Sustainable and Profitable Strategies for IPM in Southern Organic Rice
This project is a collaboration between researchers at Texas A&M University’s AgriLife Research & Extension Center, Texas A&M Department of Soil and Crop Sciences, USDA’s ARS Dale Bumpers National Rice Research Center, University of Arkansas Rice Research and Extension Center, University of Arkansas at Pine Bluff Department of Agriculture, and The Organic Center. It employs a multi-stakeholder research team to develop a multi-disciplinary approach to developing Integrated Pest Management strategies for organic rice production in the Southern United States.
The popularity of organic rice has skyrocketed in the past 20 years. In response to this popularity, organic rice acreage has increased almost six-fold since 1995 with up to half of the acreage in the southern U.S. Despite this rapid expansion, domestic rice production has not been able to keep up with market demand, resulting in increasing pressure from foreign organic rice imports.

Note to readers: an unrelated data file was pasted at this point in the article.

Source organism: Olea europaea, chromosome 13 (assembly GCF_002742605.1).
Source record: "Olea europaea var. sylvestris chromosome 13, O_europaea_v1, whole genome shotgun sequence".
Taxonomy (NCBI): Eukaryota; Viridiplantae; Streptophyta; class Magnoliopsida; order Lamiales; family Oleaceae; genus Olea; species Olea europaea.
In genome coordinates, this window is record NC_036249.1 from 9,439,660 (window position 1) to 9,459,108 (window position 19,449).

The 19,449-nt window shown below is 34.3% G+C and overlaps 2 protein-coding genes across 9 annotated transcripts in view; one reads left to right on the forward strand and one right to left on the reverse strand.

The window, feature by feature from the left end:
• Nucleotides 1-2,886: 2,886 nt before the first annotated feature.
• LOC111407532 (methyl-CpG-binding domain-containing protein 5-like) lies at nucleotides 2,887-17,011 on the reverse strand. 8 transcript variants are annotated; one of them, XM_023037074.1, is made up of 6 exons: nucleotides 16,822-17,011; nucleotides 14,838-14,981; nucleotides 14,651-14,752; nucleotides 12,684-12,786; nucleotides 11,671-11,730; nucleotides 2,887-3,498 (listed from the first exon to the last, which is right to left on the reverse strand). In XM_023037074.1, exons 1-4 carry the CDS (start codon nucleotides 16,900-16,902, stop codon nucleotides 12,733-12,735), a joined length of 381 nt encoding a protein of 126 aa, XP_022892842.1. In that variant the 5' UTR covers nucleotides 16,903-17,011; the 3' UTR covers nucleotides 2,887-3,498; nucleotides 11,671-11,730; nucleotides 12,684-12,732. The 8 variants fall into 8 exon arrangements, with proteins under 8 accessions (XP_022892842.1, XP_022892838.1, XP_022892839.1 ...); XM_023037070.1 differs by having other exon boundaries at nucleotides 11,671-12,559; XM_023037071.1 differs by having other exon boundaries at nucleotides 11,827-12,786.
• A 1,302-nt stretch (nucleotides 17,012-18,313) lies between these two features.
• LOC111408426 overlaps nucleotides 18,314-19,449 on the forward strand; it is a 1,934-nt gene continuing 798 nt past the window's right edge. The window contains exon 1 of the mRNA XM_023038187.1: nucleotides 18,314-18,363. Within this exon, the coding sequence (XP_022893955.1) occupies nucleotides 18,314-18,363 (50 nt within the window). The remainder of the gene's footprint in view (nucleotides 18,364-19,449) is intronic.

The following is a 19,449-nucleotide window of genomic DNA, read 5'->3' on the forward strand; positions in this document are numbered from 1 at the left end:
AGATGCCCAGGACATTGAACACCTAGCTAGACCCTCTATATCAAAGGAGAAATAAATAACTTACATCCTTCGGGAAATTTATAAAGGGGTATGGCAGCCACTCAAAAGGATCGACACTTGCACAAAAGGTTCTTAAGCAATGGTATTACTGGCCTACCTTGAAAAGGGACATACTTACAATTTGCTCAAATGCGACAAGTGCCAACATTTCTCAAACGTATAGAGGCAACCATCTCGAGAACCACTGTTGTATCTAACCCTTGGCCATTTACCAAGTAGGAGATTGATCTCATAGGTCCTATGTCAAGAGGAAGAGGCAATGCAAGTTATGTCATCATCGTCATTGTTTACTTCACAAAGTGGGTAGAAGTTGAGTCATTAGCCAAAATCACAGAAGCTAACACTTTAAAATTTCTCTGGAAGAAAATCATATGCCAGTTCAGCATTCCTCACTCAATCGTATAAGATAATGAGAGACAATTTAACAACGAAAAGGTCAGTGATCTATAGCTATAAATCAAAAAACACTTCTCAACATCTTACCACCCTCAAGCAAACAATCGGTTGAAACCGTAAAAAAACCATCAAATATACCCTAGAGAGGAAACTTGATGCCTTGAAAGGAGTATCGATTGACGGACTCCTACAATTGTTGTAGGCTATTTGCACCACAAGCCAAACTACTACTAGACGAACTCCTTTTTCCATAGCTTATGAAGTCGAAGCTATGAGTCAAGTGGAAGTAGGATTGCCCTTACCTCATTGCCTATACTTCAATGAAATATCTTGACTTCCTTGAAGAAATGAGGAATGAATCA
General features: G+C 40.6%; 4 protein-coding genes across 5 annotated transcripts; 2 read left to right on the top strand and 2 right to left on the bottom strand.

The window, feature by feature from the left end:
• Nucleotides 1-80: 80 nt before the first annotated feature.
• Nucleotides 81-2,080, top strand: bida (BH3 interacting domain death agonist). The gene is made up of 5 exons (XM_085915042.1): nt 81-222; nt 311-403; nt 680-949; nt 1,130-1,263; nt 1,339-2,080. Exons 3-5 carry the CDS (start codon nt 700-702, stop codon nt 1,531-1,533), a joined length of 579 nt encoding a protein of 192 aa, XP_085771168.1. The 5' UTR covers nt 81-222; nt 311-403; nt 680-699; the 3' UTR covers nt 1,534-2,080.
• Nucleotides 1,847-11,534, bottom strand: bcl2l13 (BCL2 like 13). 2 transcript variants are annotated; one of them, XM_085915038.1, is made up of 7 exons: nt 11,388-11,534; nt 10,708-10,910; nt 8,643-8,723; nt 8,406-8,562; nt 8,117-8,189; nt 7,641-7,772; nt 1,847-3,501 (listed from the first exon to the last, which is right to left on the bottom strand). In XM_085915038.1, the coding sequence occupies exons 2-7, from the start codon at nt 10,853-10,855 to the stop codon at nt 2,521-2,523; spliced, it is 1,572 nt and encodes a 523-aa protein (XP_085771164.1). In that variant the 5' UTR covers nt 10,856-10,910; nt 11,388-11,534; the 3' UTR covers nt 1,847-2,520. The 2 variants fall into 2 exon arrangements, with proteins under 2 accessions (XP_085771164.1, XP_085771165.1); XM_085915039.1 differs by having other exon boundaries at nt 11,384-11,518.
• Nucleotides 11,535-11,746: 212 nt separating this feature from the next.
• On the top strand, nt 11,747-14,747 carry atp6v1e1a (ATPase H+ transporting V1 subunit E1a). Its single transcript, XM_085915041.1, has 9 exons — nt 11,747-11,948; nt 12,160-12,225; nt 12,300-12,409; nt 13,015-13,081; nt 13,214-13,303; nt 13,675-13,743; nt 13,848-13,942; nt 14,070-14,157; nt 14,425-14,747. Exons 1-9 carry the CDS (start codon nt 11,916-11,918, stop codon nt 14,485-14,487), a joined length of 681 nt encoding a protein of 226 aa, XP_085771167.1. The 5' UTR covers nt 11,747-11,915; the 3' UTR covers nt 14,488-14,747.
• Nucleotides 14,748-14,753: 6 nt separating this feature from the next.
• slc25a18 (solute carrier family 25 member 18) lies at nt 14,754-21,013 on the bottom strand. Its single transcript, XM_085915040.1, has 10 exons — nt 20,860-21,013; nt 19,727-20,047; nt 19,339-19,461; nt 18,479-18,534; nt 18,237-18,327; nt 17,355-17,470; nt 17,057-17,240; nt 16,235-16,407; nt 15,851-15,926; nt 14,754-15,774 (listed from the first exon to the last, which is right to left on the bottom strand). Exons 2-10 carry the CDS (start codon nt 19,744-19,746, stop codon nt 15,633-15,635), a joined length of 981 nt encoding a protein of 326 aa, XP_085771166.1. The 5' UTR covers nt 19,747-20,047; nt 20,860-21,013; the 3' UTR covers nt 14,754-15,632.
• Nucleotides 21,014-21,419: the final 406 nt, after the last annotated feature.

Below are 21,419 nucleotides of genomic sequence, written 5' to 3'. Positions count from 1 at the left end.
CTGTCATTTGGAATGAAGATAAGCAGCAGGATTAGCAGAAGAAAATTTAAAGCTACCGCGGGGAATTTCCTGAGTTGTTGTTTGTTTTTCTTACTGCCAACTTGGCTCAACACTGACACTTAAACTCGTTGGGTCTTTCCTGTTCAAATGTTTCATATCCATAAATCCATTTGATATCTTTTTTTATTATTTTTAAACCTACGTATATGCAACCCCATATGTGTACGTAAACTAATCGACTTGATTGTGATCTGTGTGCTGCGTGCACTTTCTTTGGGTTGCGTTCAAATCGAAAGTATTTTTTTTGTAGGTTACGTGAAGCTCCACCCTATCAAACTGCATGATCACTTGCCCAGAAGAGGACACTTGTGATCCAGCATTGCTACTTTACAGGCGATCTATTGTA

One of the reasons why organic rice acreage is not expanding more rapidly is a lack of knowledge about tools that best support rice production. Rice is grown in a unique flooded system, so cropping systems information from other cereal grains is not applicable, and research being done specifically to rice systems is funded by conventional check-offs and focuses solely on conventional production.
The goal of this project is to empower growers to make informed choices on inputs that will result in sound pest management, higher and more consistent yields, improved milling and grain quality, and enhanced soil quality. This will help the market for domestically produced organic rice to continue to expand, and will sustain rural communities in areas where conventional rice acreage has been decreasing.